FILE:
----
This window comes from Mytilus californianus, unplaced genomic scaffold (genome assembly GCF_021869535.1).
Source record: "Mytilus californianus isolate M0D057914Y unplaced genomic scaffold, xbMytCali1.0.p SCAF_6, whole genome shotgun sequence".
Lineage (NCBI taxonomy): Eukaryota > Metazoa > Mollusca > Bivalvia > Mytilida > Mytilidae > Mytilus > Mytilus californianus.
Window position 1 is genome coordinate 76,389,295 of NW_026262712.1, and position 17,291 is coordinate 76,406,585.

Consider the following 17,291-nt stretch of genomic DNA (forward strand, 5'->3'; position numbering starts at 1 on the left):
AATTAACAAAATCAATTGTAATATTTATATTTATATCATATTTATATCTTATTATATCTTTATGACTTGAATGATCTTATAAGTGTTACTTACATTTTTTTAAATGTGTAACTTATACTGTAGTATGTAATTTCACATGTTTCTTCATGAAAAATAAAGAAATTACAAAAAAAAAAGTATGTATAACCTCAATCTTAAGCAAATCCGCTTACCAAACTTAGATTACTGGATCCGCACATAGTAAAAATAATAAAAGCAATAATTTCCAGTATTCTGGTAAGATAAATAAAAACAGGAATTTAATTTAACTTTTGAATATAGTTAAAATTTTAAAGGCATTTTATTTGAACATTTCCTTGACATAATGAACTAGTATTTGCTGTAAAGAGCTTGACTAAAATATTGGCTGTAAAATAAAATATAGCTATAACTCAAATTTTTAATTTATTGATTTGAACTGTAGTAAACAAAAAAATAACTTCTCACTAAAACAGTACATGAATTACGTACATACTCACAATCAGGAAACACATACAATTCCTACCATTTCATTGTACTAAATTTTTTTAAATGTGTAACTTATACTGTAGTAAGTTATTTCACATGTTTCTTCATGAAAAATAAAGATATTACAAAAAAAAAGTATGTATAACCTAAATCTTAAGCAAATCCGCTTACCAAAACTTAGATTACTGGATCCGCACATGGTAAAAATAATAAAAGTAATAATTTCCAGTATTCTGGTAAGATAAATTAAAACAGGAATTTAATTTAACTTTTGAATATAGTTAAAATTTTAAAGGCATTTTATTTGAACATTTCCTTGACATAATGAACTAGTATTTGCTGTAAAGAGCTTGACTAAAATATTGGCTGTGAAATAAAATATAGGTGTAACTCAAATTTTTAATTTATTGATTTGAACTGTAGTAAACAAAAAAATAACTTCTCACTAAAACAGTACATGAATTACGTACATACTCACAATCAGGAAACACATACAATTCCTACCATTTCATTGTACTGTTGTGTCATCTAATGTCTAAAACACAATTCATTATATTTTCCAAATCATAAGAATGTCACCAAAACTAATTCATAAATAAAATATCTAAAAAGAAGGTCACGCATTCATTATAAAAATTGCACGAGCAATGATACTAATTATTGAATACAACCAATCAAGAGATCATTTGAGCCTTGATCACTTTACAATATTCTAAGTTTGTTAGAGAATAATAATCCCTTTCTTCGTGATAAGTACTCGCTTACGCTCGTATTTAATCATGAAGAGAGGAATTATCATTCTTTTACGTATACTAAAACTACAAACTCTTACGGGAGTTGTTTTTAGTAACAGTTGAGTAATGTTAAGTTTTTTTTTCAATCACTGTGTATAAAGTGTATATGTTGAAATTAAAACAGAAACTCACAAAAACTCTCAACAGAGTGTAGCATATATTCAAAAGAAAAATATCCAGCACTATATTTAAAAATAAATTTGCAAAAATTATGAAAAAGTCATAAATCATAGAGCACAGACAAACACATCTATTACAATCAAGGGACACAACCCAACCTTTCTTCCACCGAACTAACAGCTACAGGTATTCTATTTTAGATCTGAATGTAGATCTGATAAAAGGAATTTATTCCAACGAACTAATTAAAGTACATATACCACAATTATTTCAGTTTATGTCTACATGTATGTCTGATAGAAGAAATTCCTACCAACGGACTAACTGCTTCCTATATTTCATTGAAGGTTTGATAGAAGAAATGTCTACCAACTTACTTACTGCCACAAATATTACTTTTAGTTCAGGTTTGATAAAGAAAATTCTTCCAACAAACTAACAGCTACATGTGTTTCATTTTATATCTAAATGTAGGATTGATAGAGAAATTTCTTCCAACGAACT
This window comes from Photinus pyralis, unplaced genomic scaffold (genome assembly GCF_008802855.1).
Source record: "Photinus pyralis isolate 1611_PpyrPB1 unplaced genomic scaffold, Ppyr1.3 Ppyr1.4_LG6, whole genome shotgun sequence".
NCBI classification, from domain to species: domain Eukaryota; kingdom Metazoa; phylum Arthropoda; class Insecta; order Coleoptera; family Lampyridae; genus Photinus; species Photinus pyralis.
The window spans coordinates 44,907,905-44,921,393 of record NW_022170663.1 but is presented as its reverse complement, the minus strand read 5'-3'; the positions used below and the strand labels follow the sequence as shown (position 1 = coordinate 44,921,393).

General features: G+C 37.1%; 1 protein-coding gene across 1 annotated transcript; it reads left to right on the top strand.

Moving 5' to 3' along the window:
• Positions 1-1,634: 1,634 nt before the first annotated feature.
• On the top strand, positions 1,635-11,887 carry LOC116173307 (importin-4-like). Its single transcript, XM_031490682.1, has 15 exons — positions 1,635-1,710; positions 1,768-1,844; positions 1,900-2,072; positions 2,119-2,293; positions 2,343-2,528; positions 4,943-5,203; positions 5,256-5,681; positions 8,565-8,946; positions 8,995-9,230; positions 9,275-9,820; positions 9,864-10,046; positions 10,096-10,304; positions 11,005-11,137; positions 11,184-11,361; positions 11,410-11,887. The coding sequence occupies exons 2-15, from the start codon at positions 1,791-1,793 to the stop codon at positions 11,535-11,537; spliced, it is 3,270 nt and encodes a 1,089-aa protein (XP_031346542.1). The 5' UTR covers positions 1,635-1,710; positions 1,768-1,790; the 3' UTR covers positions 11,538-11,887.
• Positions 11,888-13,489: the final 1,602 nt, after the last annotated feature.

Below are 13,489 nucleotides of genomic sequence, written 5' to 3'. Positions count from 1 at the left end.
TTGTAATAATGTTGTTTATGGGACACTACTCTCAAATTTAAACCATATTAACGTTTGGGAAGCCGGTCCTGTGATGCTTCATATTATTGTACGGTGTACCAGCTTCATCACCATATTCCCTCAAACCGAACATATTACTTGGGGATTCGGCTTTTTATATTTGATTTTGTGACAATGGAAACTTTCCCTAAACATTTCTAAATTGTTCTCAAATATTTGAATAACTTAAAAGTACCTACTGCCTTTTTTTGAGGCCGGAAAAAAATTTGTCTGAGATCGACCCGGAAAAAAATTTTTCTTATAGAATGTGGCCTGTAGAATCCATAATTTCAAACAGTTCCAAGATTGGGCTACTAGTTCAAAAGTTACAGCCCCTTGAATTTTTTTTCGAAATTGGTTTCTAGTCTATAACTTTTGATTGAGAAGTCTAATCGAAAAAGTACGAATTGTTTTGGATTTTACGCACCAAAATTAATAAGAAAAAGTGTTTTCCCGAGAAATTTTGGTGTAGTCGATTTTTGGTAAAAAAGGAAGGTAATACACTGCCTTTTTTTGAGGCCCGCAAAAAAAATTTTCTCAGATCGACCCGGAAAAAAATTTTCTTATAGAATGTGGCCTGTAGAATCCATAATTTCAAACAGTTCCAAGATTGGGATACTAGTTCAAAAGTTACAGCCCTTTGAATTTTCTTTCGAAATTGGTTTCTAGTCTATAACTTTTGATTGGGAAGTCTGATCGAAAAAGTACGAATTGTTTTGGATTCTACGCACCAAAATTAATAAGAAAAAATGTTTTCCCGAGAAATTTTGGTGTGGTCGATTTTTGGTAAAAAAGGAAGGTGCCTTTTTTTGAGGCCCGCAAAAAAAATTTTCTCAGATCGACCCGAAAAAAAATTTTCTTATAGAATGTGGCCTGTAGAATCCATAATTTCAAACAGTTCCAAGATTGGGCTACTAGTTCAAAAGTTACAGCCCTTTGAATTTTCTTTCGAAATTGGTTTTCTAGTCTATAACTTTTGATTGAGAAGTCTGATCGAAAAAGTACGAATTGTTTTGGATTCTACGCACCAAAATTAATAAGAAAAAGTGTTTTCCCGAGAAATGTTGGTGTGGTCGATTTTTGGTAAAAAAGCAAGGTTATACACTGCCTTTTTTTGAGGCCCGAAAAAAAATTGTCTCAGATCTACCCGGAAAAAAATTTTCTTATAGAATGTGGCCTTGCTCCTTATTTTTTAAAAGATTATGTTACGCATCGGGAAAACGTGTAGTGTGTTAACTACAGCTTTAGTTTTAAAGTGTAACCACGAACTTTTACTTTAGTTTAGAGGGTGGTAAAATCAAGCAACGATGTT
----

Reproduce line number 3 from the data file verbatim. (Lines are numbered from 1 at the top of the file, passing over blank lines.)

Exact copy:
Lineage (NCBI taxonomy): Eukaryota > Metazoa > Mollusca > Bivalvia > Mytilida > Mytilidae > Mytilus > Mytilus californianus.